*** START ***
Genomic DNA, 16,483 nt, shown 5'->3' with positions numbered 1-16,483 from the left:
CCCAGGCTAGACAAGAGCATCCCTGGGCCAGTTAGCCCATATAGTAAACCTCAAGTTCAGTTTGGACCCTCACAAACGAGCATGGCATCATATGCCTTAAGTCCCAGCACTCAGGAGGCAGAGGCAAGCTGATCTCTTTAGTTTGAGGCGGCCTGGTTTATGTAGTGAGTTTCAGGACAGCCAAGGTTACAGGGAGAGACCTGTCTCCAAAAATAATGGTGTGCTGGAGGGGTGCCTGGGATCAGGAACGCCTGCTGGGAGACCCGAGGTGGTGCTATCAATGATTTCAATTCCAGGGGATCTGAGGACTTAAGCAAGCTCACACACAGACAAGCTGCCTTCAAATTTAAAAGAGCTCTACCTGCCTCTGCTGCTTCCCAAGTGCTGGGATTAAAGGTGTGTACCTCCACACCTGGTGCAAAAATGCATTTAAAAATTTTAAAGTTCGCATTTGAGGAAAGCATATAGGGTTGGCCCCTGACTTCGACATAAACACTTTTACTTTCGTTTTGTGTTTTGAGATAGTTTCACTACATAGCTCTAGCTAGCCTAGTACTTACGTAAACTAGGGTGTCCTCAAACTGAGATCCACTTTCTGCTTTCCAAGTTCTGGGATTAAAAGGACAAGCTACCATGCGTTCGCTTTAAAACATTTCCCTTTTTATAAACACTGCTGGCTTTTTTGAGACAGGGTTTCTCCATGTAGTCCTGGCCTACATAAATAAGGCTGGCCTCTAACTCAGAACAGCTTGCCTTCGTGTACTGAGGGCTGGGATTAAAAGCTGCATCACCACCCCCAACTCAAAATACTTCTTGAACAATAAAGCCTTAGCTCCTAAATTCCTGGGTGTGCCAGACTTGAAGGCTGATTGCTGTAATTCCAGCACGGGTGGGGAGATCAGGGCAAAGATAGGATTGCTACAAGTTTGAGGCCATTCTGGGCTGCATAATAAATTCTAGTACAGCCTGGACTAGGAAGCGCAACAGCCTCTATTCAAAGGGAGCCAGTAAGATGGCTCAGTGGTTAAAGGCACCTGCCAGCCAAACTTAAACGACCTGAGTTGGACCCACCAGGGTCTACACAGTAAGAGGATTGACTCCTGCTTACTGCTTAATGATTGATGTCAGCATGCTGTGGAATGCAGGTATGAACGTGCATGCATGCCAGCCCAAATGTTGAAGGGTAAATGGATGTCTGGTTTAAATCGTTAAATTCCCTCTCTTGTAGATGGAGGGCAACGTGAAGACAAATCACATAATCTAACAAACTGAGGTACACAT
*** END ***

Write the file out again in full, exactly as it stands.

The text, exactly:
Genomic DNA, 16,483 nt, shown 5'->3' with positions numbered 1-16,483 from the left:
CCCAGGCTAGACAAGAGCATCCCTGGGCCAGTTAGCCCATATAGTAAACCTCAAGTTCAGTTTGGACCCTCACAAACGAGCATGGCATCATATGCCTTAAGTCCCAGCACTCAGGAGGCAGAGGCAAGCTGATCTCTTTAGTTTGAGGCGGCCTGGTTTATGTAGTGAGTTTCAGGACAGCCAAGGTTACAGGGAGAGACCTGTCTCCAAAAATAATGGTGTGCTGGAGGGGTGCCTGGGATCAGGAACGCCTGCTGGGAGACCCGAGGTGGTGCTATCAATGATTTCAATTCCAGGGGATCTGAGGACTTAAGCAAGCTCACACACAGACAAGCTGCCTTCAAATTTAAAAGAGCTCTACCTGCCTCTGCTGCTTCCCAAGTGCTGGGATTAAAGGTGTGTACCTCCACACCTGGTGCAAAAATGCATTTAAAAATTTTAAAGTTCGCATTTGAGGAAAGCATATAGGGTTGGCCCCTGACTTCGACATAAACACTTTTACTTTCGTTTTGTGTTTTGAGATAGTTTCACTACATAGCTCTAGCTAGCCTAGTACTTACGTAAACTAGGGTGTCCTCAAACTGAGATCCACTTTCTGCTTTCCAAGTTCTGGGATTAAAAGGACAAGCTACCATGCGTTCGCTTTAAAACATTTCCCTTTTTATAAACACTGCTGGCTTTTTTGAGACAGGGTTTCTCCATGTAGTCCTGGCCTACATAAATAAGGCTGGCCTCTAACTCAGAACAGCTTGCCTTCGTGTACTGAGGGCTGGGATTAAAAGCTGCATCACCACCCCCAACTCAAAATACTTCTTGAACAATAAAGCCTTAGCTCCTAAATTCCTGGGTGTGCCAGACTTGAAGGCTGATTGCTGTAATTCCAGCACGGGTGGGGAGATCAGGGCAAAGATAGGATTGCTACAAGTTTGAGGCCATTCTGGGCTGCATAATAAATTCTAGTACAGCCTGGACTAGGAAGCGCAACAGCCTCTATTCAAAGGGAGCCAGTAAGATGGCTCAGTGGTTAAAGGCACCTGCCAGCCAAACTTAAACGACCTGAGTTGGACCCACCAGGGTCTACACAGTAAGAGGATTGACTCCTGCTTACTGCTTAATGATTGATGTCAGCATGCTGTGGAATGCAGGTATGAACGTGCATGCATGCCAGCCCAAATGTTGAAGGGTAAATGGATGTCTGGTTTAAATCGTTAAATTCCCTCTCTTGTAGATGGAGGGCAACGTGAAGACAAATCACATAATCTAACAAACTGAGGTACACAT